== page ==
Change Management

Drive change through people with the right communication and approaches

Because change is constant, organizations need to drive change through people rather than driving people through change. With the right communication and approaches, your employees can withstand drastic or even small organizational changes without a negative impact on business results. Learn about the need for and process of finding “change architects” to facilitate the organization’s movement through a change initiative, using “broadcasters” to communicate the change with stories and data, and having “coaches” to address the personal resistances of change. Accountability and ownership for change are diffused throughout the organization.

Learn More about Change Management with our Top Resources

Keynote VideoKeynote Video

Dream. Disrupt. Repeat.

April 5, 2016 | Anna Reed

How can a recognition program make your organization more innovative? In this HCI Keynote video, Anna Reed, who focuses on Recognition and Rewards at Capital One, describes how this leading banking organization revamped a stagnant ...

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Defining Employee Engagement and Initiating Change

March 31, 2016 | Anna Burke | HCI

Employee engagement is talked about often but rarely clearly defined.  Learn about the meaning of employee engagement, what the data shows and steps to take to help improve it, as well as how companies are approaching the employee engagement challenge.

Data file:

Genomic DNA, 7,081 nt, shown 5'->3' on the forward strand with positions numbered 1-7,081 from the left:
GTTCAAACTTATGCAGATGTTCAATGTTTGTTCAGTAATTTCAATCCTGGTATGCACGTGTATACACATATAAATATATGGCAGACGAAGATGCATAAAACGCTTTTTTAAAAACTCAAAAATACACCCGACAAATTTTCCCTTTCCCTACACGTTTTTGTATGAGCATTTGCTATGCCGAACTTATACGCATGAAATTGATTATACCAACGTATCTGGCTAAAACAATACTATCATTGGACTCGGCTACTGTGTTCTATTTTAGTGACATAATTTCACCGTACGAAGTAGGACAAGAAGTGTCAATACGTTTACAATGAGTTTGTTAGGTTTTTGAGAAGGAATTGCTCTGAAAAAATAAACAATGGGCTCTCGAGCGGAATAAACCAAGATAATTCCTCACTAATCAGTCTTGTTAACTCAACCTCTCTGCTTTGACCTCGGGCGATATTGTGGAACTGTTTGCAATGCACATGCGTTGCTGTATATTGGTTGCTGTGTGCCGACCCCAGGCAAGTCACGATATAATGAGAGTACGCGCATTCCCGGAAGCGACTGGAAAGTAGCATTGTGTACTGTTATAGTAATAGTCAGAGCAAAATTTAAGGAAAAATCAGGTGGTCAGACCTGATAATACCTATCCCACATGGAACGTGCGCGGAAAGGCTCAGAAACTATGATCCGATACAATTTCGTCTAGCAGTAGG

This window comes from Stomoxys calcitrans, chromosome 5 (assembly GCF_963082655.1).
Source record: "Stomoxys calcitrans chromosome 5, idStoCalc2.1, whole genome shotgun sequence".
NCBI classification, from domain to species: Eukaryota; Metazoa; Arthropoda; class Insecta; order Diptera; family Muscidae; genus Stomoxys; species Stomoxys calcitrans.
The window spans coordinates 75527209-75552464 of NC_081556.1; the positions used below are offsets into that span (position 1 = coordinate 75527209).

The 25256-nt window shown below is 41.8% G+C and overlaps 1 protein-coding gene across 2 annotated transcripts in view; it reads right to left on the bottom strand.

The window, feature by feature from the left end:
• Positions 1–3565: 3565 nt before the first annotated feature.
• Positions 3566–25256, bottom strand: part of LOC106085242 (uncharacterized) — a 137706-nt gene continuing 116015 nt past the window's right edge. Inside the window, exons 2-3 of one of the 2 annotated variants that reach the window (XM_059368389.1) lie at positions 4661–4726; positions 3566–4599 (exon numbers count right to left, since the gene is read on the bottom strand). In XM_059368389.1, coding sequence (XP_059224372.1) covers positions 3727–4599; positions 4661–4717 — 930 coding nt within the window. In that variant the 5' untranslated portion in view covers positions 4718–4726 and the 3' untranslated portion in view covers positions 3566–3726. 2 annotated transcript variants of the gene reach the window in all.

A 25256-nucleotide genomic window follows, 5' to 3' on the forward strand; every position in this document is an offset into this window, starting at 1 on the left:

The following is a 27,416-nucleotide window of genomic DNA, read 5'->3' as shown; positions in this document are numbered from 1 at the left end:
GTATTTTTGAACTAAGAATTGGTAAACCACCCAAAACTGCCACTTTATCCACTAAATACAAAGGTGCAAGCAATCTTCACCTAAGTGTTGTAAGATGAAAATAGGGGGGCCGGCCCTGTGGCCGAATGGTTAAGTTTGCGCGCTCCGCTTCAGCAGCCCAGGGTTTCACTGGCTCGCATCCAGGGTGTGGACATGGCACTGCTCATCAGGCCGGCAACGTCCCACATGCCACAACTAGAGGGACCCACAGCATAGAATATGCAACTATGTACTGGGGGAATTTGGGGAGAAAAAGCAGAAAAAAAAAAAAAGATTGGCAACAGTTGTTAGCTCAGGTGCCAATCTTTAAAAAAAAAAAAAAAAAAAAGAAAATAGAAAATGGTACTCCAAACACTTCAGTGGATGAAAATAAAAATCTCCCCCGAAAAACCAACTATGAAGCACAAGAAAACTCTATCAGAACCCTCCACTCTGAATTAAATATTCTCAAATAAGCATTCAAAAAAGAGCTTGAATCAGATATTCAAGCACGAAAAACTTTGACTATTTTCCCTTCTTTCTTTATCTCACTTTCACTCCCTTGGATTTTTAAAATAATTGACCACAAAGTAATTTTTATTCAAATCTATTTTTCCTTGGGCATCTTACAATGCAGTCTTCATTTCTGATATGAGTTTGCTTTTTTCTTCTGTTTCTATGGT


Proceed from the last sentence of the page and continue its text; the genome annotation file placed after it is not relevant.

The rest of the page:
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Talent Pulse 3.1 - HR's Role in Change Management

March 23, 2016 | Jenna Filipkowski | Human Capital Institute

Continuous change is the reality in our fast-paced world. Oftentimes, we find ourselves having change fatigue when everything is in a constant state of flux. In addition, it is difficult to gain support for change initiatives and most of them ...

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Essential Tips for Navigating Fundamental Corporate Change

March 4, 2016 | Karima Mariama-Arthur, Esq. | HCI

As major corporate transactions go — the larger and more complex the undertaking, the thornier it can be to navigate. If you've ever been on the front lines (or thick in the weeds, for that matter) of a merger, acquisition, divestiture, dissolution, liquidation or similar pursuit, you're probably all too familiar with the labyrinthine process.